This week we visited Chanute, Kansas to get some work done on our HitchHiker at the factory.  One of the highlights of a visit to Chanute is the Safari Museum where the accomplishments and legacy of Martin and Osa Johnson - their films, photographs, expedition reports, correspondence and personal memorabilia - are housed at the museum.  It is such an interesting place, I decided to devote this message to a summary of the accomplishments of this extraordinary and little known couple.  Some of you might have heard of them, but I had no idea who they were.



Mbuti pygmies at Bwana Sura, in the eastern Congo, pose here along with Osa for a group photograph in, on, and around her Willys Knight automobile. This entire community of Mbutis agreed to assemble their whole village outside of the dense Ituri Forest they normally called home so that the Johnsons’ cameras would have enough light to function and a film of this community going about their daily lives could be produced.


In the first half of the 20th century an American couple from Kansas named Martin and Osa Johnson captured the public's imagination through their films and books of adventure in exotic, far-away lands.  Photographers, explorers, naturalists and authors, Martin and Osa studied the wildlife and peoples of East and Central Africa, the South Pacific Islands and British North Borneo.  They explored then unknown lands and brought back knowledge of cultures thousands of miles away through their films, writings and lectures.

From 1917-1936, the Johnsons set up camp in some of the most remote areas of the world and provided an unmatched photographic record of the wildernesses of Kenya, the Congo, British North Borneo and the Solomon and New Hebrides Islands.  Their equipment was the most advanced motion pictures apparatus of the day, some of it designed by Martin Johnson himself.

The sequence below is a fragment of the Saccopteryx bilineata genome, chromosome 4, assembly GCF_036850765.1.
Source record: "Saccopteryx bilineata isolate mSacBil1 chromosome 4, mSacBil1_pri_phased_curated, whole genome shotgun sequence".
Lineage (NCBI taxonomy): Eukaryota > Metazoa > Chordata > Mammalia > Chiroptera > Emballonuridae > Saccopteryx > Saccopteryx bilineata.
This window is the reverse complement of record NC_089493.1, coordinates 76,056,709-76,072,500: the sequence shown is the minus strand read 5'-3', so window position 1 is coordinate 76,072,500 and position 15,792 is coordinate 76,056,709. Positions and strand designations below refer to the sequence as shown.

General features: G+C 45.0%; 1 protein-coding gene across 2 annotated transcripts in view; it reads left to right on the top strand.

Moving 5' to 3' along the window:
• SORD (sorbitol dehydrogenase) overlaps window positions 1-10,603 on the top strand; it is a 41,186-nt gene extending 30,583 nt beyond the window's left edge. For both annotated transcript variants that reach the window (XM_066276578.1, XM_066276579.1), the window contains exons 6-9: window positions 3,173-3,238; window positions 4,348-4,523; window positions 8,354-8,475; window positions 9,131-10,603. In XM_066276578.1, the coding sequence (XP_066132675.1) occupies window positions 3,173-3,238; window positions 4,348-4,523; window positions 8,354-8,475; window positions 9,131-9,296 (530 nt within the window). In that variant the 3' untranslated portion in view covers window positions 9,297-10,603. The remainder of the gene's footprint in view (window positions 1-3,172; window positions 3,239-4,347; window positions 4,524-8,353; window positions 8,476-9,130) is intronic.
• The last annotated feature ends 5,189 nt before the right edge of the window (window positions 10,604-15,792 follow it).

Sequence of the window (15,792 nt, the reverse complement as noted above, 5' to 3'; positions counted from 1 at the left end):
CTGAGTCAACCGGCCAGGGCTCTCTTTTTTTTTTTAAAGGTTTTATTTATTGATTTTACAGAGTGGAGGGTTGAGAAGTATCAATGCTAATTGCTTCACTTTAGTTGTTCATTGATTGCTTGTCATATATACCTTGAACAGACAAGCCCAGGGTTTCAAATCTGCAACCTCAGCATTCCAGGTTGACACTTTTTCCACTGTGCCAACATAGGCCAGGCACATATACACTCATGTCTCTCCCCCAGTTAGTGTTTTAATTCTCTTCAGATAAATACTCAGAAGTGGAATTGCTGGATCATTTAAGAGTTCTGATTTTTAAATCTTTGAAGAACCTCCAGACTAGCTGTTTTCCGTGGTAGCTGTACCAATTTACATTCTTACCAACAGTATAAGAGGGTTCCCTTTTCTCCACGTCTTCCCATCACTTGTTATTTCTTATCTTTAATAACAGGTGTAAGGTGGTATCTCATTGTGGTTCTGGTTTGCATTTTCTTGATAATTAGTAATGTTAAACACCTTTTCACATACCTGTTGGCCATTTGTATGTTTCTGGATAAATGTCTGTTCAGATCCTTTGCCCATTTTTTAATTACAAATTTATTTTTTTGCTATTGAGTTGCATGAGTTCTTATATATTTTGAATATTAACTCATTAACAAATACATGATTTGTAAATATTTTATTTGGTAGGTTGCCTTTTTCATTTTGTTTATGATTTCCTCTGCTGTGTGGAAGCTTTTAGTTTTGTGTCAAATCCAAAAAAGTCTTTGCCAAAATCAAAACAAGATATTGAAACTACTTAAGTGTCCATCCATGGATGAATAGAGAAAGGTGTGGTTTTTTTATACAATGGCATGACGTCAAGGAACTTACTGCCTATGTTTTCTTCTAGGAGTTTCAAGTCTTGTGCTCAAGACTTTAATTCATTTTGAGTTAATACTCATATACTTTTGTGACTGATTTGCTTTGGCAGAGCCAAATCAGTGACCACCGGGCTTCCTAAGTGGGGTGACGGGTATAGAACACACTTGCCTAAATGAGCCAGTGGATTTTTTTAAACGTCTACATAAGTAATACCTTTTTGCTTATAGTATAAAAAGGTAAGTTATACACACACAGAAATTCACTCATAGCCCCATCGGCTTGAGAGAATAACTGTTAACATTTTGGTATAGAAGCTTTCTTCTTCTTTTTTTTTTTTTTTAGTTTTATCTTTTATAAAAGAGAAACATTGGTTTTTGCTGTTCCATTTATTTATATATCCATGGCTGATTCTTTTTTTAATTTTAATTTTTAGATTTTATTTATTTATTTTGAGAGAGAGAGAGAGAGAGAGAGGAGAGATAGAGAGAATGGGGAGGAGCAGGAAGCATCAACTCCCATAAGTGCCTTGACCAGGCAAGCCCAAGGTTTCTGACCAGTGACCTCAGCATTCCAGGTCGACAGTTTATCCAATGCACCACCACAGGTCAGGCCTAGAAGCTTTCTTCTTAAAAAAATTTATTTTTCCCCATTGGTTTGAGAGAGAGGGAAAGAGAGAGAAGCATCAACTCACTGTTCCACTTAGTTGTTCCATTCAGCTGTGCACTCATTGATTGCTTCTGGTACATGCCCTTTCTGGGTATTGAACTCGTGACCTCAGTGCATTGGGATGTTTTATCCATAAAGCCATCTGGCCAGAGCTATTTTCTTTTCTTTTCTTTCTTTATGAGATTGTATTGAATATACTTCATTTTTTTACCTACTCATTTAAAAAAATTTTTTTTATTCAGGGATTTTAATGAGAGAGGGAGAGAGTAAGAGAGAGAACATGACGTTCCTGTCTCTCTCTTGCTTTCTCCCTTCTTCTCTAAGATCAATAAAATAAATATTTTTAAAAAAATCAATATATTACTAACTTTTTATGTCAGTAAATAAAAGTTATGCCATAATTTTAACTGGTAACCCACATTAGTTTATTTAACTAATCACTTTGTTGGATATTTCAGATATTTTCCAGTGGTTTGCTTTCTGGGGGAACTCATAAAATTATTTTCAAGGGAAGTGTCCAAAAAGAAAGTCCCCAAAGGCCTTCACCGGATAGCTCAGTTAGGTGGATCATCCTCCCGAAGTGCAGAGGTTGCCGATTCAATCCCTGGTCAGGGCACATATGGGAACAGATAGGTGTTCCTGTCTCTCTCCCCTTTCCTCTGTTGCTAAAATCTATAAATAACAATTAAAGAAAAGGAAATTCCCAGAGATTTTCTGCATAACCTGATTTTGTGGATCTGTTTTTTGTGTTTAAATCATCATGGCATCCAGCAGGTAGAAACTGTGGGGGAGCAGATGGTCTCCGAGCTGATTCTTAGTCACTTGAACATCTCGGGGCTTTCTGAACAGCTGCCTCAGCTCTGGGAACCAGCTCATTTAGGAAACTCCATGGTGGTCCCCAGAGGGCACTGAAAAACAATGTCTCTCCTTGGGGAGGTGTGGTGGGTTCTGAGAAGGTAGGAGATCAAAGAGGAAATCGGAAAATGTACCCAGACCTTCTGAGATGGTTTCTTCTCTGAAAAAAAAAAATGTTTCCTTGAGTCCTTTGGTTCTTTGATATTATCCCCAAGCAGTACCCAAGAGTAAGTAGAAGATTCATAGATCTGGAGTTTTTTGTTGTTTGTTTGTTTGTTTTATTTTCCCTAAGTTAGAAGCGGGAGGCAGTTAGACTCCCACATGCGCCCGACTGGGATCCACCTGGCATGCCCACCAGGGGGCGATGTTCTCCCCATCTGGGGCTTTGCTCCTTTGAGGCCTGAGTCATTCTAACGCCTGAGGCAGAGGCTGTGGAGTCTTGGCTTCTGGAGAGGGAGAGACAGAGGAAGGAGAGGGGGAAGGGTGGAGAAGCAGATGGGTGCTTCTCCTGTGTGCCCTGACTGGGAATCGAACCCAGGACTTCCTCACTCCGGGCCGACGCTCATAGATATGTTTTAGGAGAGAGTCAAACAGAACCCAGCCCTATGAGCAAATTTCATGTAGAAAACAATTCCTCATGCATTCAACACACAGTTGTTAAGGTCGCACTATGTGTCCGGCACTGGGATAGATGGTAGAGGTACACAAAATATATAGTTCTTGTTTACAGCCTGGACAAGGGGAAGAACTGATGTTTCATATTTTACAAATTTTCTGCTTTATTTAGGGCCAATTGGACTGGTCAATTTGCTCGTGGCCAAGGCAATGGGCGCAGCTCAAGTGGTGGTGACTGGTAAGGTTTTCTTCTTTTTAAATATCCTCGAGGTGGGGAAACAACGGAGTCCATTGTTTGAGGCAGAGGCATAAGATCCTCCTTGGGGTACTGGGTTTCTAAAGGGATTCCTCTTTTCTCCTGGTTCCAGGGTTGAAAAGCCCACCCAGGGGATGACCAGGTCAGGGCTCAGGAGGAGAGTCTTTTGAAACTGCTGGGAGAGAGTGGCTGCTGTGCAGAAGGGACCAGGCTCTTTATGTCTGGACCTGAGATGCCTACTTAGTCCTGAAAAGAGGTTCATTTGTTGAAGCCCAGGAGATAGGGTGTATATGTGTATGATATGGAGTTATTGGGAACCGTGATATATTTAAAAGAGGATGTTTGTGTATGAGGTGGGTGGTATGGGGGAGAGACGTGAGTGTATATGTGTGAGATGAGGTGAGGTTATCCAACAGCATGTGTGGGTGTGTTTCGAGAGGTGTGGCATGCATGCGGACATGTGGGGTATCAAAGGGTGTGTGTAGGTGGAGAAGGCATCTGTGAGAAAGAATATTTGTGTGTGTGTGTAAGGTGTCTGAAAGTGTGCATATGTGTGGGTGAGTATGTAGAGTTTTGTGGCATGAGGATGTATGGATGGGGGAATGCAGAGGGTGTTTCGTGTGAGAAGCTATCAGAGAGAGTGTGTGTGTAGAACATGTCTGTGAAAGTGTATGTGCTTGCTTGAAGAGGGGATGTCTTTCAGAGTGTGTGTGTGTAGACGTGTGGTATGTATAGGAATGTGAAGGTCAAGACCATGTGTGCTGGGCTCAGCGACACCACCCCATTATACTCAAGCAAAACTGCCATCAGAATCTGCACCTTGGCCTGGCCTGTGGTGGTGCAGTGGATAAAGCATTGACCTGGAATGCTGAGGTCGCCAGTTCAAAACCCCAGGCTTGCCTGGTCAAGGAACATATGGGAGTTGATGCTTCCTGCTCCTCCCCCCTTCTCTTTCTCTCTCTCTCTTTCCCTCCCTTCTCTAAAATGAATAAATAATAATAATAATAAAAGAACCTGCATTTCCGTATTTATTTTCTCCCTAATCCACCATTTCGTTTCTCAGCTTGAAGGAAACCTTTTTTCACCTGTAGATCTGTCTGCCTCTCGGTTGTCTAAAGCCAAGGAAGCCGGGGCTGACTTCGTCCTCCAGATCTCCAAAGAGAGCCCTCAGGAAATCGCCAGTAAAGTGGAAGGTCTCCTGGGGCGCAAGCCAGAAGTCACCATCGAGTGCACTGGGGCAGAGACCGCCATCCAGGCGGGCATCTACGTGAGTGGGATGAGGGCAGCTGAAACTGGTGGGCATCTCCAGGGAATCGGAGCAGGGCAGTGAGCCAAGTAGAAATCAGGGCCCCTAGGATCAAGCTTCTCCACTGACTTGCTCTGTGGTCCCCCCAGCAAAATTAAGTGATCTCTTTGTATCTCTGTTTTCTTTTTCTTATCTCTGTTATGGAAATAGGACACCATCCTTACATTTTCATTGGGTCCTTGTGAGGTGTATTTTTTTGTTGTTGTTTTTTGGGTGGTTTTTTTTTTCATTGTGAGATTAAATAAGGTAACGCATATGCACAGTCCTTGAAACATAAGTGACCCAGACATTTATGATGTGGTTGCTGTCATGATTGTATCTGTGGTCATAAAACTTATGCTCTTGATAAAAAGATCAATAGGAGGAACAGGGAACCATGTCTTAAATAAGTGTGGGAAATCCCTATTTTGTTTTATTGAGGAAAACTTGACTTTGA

When the young adventurers left their home in Kansas to explore and photograph these lands, little did they realize that they would provide the world with a photographic record of the African game of unimagined magnitude and beauty.  The Johnsons gave the filmmakers and researchers of today an important source of ethnological and zoological material which would otherwise have been lost. You have probably seen some of their work which has been incorporated into other movies.  When there is a grainy black and white, jerky segment of native peoples or wildlife it is probably from original footage shot by the Johnsons.

Their photographs represent one of the great contributions to the pictorial history of the world.  Their films serve to document a wilderness that has long since vanished, tribal cultures and customs that ceased to exist.

Through popular movies such as SIMBA (1928) and BABOONA (1935) and best-selling books still in print such as I Married Adventure (1940), Martin and Osa popularized camera safaris and an interest in African wildlife conservation for generations of Americans...Their legacy is a record of the animals and cultures of many remote areas of the world which have undergone significant changes.


For more information about the Safari Museum visit their website at


This weekend we are visiting with daughter Lisa and her husband Marc in Denver.  You’ve already met Lisa and Marc when they visited us on Tilloo back in February.  Had some snow flurries today in Denver.  Monday we head further north to Polson, Montana.








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